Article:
This is a reminder of where it all began for many people. No I don’t mean RTS, there were many others around that time period. I meant the space story that would take 17 years to finally reach a conclusion. Aliens eating a galaxy, other aliens purging worlds in fire to get rid of the first group of aliens and political power plays by a man who believes “no matter the cost” is a good line to use to inspire those around him, StarCraft set a large story in motion that ended up spanning five games. It is also a great place to hop on if you never played the original StarCraft. If you never played it before, well strap yourselves in, boys.
Puzzle me this
StarCraft’s campaign levels play out a lot like a puzzle. The first part of the puzzle is finding the weak point, the chink in the defenses or an army that probably outnumbers you. From there you establish a new base (not even an efficient one, because there is no Vespene geyser here), a foothold as you wipe out one faction or base, before moving onto the other one. Bit by bit you chip away at defenses until you have an economy that can push out a massive war machine, before closing in for the final kill.
Once you get used to seeing every level as a puzzle that needs to be solved and then crushed under your heel, things come together.
Once you get used to seeing every level as a puzzle that needs to be solved and then crushed under your heel, things come together. I mean this in a grander sense than knowing the rock paper scissors fights with the various units. The levels are designed with special weakpoints to defences, or in a way that a certain tactic or approach just isn’t really worth it. Going straight at your objective means travelling through dozens of anti-air, but look, if you take the other way around, there are almost no anti-air units protecting that island. Good job, you just found where you will build your next expansion to improve your economy. Now find the place to land and deal with all that anti-air.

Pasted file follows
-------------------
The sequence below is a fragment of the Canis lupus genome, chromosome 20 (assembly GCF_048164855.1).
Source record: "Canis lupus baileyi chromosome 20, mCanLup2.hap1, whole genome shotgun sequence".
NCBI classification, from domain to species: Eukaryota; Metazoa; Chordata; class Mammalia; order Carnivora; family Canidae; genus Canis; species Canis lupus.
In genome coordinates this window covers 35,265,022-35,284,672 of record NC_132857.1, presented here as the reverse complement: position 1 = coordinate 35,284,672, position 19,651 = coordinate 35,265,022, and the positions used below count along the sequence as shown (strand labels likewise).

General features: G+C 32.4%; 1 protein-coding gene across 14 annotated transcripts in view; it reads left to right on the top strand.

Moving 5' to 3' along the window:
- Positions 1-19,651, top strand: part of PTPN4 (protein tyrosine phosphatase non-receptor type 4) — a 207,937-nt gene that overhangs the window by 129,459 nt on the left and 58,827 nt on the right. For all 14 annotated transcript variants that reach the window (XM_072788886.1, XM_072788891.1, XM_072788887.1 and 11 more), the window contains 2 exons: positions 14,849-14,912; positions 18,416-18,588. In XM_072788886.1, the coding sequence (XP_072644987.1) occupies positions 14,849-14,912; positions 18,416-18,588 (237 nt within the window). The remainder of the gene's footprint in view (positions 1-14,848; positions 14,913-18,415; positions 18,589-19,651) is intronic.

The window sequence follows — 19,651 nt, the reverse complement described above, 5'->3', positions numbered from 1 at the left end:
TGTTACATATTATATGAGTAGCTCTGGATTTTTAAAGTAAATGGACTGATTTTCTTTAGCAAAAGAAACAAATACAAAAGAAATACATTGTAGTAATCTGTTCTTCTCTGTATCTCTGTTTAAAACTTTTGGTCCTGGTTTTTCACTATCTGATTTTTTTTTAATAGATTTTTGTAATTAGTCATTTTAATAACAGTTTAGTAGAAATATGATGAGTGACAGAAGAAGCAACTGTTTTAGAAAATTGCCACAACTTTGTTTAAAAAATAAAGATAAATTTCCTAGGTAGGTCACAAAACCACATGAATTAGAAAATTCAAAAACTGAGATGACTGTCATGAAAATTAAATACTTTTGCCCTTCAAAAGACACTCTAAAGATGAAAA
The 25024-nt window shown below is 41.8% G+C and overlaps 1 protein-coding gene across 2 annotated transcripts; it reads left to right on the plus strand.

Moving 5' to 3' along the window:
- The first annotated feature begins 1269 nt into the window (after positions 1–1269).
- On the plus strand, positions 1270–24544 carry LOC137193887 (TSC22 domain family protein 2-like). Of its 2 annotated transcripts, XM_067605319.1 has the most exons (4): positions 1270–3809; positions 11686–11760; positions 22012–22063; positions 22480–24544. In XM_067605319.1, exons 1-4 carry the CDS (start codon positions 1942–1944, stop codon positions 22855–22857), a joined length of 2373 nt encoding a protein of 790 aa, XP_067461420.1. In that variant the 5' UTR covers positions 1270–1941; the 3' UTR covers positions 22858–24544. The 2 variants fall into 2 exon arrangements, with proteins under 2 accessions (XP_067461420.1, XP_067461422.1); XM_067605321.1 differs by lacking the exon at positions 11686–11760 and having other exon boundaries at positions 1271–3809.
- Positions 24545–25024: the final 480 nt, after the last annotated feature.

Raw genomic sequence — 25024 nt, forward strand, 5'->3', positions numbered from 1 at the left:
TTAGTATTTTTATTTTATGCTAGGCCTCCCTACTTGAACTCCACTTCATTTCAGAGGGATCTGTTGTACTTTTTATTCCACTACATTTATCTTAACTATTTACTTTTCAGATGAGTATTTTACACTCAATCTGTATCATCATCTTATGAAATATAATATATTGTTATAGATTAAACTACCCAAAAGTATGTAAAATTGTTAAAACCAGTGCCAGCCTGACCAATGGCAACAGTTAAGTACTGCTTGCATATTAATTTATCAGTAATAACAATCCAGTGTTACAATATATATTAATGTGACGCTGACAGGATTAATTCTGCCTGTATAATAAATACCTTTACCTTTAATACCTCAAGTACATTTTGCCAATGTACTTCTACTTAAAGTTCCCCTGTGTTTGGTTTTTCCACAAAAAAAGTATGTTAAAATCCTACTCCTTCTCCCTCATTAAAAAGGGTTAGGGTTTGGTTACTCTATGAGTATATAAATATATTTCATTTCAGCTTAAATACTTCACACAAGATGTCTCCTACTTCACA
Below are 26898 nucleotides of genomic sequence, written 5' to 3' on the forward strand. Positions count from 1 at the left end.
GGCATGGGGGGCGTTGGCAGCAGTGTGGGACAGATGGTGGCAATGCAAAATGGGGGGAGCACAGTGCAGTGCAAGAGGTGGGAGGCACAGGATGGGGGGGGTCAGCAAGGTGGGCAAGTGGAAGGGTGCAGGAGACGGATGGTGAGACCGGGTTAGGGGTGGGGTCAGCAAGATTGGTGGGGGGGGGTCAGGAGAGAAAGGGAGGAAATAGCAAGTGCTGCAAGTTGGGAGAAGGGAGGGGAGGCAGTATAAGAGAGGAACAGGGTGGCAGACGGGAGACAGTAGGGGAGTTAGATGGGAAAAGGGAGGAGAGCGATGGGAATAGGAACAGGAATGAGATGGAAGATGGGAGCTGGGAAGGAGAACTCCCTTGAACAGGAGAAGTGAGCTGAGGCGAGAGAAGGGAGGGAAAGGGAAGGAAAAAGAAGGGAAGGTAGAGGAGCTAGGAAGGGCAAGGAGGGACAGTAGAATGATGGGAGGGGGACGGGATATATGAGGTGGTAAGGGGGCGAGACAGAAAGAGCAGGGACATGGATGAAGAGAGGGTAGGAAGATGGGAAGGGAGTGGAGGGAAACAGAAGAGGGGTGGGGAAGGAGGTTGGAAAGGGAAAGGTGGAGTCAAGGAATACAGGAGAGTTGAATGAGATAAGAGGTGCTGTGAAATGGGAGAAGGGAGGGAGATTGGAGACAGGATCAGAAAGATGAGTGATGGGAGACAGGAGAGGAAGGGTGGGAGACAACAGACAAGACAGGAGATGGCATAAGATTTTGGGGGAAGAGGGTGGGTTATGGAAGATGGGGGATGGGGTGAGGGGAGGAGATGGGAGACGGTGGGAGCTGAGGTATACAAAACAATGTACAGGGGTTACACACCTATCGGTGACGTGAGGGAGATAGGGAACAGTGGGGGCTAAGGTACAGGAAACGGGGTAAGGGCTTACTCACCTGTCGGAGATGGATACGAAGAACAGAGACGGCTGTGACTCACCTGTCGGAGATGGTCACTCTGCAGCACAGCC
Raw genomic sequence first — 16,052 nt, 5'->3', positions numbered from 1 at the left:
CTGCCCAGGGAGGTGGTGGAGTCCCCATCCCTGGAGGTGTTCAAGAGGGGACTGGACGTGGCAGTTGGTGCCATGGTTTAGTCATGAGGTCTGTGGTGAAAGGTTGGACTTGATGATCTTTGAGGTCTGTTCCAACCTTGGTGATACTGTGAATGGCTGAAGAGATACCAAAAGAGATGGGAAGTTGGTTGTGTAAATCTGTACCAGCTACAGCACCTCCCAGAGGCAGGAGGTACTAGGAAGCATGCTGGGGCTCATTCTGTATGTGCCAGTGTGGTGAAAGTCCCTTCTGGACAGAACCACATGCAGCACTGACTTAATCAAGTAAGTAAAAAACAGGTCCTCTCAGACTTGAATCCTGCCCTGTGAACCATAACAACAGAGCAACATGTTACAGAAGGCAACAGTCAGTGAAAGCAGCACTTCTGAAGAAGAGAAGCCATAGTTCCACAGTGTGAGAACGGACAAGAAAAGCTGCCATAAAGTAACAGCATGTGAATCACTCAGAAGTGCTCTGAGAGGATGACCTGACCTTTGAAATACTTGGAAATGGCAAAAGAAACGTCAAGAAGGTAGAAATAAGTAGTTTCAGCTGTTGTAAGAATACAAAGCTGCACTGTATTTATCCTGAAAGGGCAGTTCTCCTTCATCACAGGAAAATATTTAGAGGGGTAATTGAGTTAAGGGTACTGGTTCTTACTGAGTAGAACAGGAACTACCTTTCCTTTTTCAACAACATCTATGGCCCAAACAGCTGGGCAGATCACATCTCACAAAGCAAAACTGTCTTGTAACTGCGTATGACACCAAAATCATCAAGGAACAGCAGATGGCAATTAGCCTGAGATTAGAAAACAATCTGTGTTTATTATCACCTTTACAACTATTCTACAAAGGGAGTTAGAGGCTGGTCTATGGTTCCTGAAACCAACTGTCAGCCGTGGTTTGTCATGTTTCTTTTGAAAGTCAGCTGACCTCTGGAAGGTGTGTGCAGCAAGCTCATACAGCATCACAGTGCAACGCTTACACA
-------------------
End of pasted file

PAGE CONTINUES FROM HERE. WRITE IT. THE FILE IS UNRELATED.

For a game from so long ago, despite the pathfinding quirks and the management of things that are often automated now, I had a great time replaying StarCraft and reliving the beginning of this tale. Having improved visuals and extra art adds to what is already a great game and it also shows just how far the RTS genre has come since then. Next time I fire up StarCraft II I am going to be a lot more appreciative of units moving out of the way to let their friends get by, and SCVs heading to work or automatically repairing nearby units and buildings when on standby.
Get ready to micromanage pretty much everything as your units stand by, watching their friends a short distance away get turned into zergling chow.
Same same, but different
While the graphics are definitely sharper, this was a reminder that the UI and systems have come a long way since then. While I am amazed at how the small quirks of the original game have been kept intact, like the way your units path on ramps or near objects, and the limit to groups of 12 units, you are also painfully aware of how many things have been streamlined or automated to make games more enjoyable or possibly, even easier. You know how you can set a worker relay point in StarCraft II so that your units start collecting minerals as soon as they are built? Yeah, that isn’t there. Queuing up research? Nope. Get ready to micromanage pretty much everything as your units stand by, watching their friends a short distance away get turned into zergling chow. Units go on sightseeing tours because someone decided to park in the middle of a ramp, blocking everyone else from going on about their business.
The graphics though. Did you know there is a tiny guy on the Vulture, piloting it? I never knew. I thought it was more like a closed up vehicle than a bike. You can zoom in to see your old favourites up close, but they still have the same silhouettes as the original StarCraft. The health models and portraits have been upgraded to show the units and heroes more like how we see them now in StarCraft II and Heroes of the Storm, but with that same style of short cycling animations. After trying to play StarCraft again then moving onto the remaster, it looks so good to see nicer textures, the writing to be neat and legible and actually see the details on the units. This is probably what the game looked like in my mind’s eye, reading through the game’s manual and looking at all the concept art for the game. Now it just looks a lot closer to how I remember it all, through that lovely fog of nostalgia and time.